By: Fr. Nilo A. Lardizabal, OP
The Blessed Mother has always been an example of humility and patience. Though being the Mother of Jesus, she never wanted special treatment or praise. It was enough that her Son is glorified. Remember the episode at the Wedding at Cana? The wine ran dry and it would mean total embarrassment to the couple. Sensitive enough, Mary requested her Son to intervene.
But what is crucial here is not necessarily the miracle, but the woman who initiated the ministry of Jesus. She knows full well that if Jesus performs his first miracle, it would meet with jealousy and hatred from the religious authorities. Mary knew what was at risk. Yet her words were very simple: “Do whatever he tells you.” (John 2:5) It was the Son who did the miracle, yet like a good mother, it was she who gave the simple word. Here it is as if Mary was saying, “Yes, Son, begin your ministry.”
Another episode worth revisiting was the time when Jesus got lost in the temple area. His mother Mary, with Joseph searched for days for the young Son. Then they saw him amidst the teachers of the Law, arguing and debating. I can imagine the tears falling from Mary’s cheek as she saw her only Son, safe and well.
Again, real concern issuing from a Mother, she cannot but say: “Son, why have you done this to us? Your father and I have been so worried.” (Luke 43: 48) It was a sigh of relief. It was a simple gesture of pure love from a mother who wants the best for her Son. After the response of Jesus, she said nothing more because she understood what Jesus’ words meant. It was a simple assent, a simple “yes” to the will of the Father. It was, after all, the Father’s business.
Now, probably one of the simplest words Mother Mary uttered was a leap of faith. We go back to the episode which started it all: the Annunciation. Here we have a young Mary, strong but gentle, who was visited by a mighty angel. Men and women of the Old Testament either flee or bow to the ground in homage to the celestial visitor, but Mary was inquisitive, eager, as if expecting the angel. And there the plan of the Father for her was laid out. There were no rationalizations, no excuses, and not even a moment’s hesitation. She simply said: FIAT. “Yes, be it done to me as you say.” This ushered in a new era for humankind. The Creator of time now enters time; the Infinite shared in finitude. It was a unique moment in history. And Mary, ever simple, never feared the consequences that may ensue, or the gossips that will scatter. She simply knew that the Father was using her for the benefit of humanity. I wonder how many women could have stood this excitement? What form of joy she would share to her friends and neighbors? But for Mary, such was not the case. The event was not for her to be in the spotlight – it was her Son, and no one else.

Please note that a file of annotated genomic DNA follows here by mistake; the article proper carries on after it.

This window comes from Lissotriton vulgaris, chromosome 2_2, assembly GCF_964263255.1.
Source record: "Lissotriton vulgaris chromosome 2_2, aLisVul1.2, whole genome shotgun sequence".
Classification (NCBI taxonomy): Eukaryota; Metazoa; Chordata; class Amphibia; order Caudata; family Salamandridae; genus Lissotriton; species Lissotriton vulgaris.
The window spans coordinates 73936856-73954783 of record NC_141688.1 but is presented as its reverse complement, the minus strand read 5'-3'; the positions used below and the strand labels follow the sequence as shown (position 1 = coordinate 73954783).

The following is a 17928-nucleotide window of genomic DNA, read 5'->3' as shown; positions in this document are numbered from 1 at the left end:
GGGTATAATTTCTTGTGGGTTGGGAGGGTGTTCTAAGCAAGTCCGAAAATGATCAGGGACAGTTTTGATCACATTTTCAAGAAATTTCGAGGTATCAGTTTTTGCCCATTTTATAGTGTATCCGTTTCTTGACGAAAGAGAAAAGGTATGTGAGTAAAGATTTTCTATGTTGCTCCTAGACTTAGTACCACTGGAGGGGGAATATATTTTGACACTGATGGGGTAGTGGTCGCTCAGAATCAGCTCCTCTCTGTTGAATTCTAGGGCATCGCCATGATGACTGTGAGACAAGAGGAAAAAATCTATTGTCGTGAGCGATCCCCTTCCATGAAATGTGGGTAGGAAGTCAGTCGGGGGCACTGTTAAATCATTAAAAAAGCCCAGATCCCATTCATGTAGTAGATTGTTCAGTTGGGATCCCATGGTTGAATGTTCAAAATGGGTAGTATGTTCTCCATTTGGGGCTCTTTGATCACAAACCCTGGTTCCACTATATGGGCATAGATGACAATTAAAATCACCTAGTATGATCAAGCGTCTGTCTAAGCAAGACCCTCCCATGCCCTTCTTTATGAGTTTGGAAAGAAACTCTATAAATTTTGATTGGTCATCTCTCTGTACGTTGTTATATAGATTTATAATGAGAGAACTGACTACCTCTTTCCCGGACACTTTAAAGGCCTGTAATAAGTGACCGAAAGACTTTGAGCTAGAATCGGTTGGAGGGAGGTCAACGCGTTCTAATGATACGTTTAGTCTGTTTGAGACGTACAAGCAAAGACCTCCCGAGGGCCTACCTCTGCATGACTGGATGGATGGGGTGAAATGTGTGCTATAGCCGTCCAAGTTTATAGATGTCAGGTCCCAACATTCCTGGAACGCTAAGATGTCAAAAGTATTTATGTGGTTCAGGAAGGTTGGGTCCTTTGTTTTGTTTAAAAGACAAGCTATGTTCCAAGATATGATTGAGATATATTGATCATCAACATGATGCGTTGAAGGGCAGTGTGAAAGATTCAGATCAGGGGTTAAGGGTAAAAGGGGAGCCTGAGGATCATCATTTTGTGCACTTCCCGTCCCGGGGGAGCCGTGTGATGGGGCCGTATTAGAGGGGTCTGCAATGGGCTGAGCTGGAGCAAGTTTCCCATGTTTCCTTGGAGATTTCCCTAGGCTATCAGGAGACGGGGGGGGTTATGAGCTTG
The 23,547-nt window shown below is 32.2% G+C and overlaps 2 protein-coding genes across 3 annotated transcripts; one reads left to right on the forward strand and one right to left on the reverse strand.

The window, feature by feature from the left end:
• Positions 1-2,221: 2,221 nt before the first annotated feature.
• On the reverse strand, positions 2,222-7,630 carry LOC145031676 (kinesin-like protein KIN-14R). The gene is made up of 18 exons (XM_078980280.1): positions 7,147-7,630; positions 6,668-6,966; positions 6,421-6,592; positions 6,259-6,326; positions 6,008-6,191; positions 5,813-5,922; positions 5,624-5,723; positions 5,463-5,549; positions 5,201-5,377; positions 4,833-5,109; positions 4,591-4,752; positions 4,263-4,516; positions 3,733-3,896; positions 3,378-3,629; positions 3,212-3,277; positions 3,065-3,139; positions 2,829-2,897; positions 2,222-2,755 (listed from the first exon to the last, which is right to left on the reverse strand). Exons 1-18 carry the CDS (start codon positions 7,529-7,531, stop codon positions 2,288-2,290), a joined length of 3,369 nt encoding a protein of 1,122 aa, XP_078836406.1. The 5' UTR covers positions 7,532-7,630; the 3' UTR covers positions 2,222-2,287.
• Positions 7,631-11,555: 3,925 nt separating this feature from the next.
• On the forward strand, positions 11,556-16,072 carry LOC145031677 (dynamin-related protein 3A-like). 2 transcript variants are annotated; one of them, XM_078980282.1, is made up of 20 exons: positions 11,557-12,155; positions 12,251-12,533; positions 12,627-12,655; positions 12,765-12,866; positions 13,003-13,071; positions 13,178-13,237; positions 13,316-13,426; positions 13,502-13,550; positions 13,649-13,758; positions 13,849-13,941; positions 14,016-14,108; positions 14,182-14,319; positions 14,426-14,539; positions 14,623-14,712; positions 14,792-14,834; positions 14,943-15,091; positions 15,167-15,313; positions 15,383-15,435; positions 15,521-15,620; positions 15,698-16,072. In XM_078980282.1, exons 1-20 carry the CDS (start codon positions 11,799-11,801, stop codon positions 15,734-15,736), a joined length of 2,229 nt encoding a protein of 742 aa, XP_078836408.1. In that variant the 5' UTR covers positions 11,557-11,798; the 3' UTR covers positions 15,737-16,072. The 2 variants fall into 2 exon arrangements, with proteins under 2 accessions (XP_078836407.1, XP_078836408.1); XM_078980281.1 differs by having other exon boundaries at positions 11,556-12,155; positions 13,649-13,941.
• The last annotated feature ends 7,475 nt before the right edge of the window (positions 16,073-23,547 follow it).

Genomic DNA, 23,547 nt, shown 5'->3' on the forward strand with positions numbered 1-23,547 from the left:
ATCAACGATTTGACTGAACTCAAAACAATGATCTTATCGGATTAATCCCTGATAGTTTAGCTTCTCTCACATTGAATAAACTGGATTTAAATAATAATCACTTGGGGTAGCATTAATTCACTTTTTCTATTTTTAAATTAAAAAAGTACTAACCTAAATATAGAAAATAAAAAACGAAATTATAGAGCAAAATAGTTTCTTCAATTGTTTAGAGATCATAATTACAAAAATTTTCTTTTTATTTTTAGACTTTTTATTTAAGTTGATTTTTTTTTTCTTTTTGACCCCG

We think of our own lives and possibly realize that we talk a lot. There is always something that we could say or argue. We can make excuses, debates, and rationalizations. Yet sometimes we fail to really listen. Listening is a simple act. Not much effort is required here. Yet how can we listen if there is always something to talk, get mad, argue or shout about? Isn’t Mary teaching us something? There ought not to be much to say have we listened more. In the three biblical episodes mentioned, Mary uttered a few lines – simple yet unique. Why simple? Because she was listening, then she was able to understand. Here flows her simplicity. It wasn’t about words really; it was about listening to voice of God and allowing Him to work in our lives. It was enough that her Son spoke, enough that the angel related the plan – no argumentations, just simple abandonment to the will of God.
Now that she listened and understood, the other episodes in her life, although sorrowful, no longer required words. She pushed herself even further in simplicity. Remember the event when her Son was dying on the cross? “And there stood by the cross of Jesus, his mother, . . .” (John 19: 25) The action word was powerful. Mary was “standing” at the foot of the cross. How can a mother not wail and faint and throw herself to the ground upon seeing her innocent child dying on the cross? Why didn’t she do that? Mother Mary simply understood what was happening. She knew that her Son had to endure all this and die for the sake of sinful humanity. Her stance at the cross was a very simple yet powerful action. “Yes”, she seems to say, “I understand”.
This was the faith of Mary. She was teaching us all along. What have we learned? Maybe amidst our busy lives, doing a million things, even if it is for the Lord, we hope to remember one woman who listened and understood in all simplicity. For our dear Mother, it was enough that she was simple. After all, she will not take credit, everything belongs to her Son.
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